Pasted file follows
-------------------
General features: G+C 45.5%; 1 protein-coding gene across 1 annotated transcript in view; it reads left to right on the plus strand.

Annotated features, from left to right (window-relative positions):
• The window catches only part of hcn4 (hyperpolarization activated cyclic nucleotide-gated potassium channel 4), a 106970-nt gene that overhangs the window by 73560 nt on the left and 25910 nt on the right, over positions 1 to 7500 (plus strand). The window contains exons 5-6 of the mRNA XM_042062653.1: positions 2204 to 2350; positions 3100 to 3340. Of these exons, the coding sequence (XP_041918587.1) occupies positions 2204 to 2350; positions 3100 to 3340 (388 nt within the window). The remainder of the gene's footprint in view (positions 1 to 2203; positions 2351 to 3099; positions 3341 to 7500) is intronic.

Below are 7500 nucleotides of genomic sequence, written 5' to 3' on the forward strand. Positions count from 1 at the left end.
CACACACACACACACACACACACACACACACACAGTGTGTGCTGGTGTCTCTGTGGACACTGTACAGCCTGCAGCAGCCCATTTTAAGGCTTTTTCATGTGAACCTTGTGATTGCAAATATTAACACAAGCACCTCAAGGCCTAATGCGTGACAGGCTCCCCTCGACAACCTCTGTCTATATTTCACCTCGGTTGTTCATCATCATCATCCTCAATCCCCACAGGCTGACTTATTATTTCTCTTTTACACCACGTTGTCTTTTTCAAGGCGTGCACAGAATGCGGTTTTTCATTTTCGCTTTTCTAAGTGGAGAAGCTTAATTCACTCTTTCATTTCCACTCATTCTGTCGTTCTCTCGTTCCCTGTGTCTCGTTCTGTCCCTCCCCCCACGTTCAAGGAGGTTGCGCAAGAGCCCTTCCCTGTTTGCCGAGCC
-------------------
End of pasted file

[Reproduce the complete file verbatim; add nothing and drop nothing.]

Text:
General features: G+C 45.5%; 1 protein-coding gene across 1 annotated transcript in view; it reads left to right on the plus strand.

Annotated features, from left to right (window-relative positions):
• The window catches only part of hcn4 (hyperpolarization activated cyclic nucleotide-gated potassium channel 4), a 106970-nt gene that overhangs the window by 73560 nt on the left and 25910 nt on the right, over positions 1 to 7500 (plus strand). The window contains exons 5-6 of the mRNA XM_042062653.1: positions 2204 to 2350; positions 3100 to 3340. Of these exons, the coding sequence (XP_041918587.1) occupies positions 2204 to 2350; positions 3100 to 3340 (388 nt within the window). The remainder of the gene's footprint in view (positions 1 to 2203; positions 2351 to 3099; positions 3341 to 7500) is intronic.

Below are 7500 nucleotides of genomic sequence, written 5' to 3' on the forward strand. Positions count from 1 at the left end.
CACACACACACACACACACACACACACACACACAGTGTGTGCTGGTGTCTCTGTGGACACTGTACAGCCTGCAGCAGCCCATTTTAAGGCTTTTTCATGTGAACCTTGTGATTGCAAATATTAACACAAGCACCTCAAGGCCTAATGCGTGACAGGCTCCCCTCGACAACCTCTGTCTATATTTCACCTCGGTTGTTCATCATCATCATCCTCAATCCCCACAGGCTGACTTATTATTTCTCTTTTACACCACGTTGTCTTTTTCAAGGCGTGCACAGAATGCGGTTTTTCATTTTCGCTTTTCTAAGTGGAGAAGCTTAATTCACTCTTTCATTTCCACTCATTCTGTCGTTCTCTCGTTCCCTGTGTCTCGTTCTGTCCCTCCCCCCACGTTCAAGGAGGTTGCGCAAGAGCCCTTCCCTGTTTGCCGAGCC